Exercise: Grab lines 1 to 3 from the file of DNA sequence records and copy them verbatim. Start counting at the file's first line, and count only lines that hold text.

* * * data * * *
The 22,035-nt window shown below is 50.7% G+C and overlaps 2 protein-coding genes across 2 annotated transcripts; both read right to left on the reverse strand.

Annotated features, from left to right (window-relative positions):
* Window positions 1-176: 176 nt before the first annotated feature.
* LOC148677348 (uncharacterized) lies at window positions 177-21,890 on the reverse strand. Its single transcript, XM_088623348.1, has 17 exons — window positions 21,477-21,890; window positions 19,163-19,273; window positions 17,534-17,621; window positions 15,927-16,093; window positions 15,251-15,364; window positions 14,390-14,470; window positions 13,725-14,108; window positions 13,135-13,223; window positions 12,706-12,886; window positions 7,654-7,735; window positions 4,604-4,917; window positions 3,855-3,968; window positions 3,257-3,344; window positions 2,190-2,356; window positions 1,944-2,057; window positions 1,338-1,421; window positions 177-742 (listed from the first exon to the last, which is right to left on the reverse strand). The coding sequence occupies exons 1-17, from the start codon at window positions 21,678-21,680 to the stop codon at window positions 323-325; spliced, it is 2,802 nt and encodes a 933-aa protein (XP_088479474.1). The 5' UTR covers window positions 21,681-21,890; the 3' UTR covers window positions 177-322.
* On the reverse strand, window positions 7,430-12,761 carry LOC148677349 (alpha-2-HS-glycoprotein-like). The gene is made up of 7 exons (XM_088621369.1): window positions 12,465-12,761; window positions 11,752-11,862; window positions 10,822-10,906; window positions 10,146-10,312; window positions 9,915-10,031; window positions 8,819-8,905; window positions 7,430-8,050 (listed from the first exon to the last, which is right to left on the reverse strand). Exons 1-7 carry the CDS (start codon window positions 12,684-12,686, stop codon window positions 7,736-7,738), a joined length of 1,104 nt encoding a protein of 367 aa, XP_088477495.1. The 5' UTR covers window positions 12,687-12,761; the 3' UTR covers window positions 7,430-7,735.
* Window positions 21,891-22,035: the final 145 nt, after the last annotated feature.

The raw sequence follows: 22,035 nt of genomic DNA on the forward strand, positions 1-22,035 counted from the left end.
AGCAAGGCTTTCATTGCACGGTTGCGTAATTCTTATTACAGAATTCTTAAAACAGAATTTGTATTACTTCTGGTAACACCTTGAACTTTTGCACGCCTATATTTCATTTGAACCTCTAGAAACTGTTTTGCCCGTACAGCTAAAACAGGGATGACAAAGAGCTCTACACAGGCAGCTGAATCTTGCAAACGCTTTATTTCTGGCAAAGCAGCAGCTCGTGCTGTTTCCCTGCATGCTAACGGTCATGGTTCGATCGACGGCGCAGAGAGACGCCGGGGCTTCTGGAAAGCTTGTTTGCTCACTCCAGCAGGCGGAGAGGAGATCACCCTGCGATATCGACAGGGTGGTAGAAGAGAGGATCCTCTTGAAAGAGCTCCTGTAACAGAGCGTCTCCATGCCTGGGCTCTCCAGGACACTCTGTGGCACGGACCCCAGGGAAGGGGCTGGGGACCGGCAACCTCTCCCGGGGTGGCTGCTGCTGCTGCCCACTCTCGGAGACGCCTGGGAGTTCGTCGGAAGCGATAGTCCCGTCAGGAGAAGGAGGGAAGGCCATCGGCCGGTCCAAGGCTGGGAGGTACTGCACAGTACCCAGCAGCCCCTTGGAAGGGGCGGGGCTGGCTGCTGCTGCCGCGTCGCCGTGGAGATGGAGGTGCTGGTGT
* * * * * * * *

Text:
The 22,035-nt window shown below is 50.7% G+C and overlaps 2 protein-coding genes across 2 annotated transcripts; both read right to left on the reverse strand.

Annotated features, from left to right (window-relative positions):
* Window positions 1-176: 176 nt before the first annotated feature.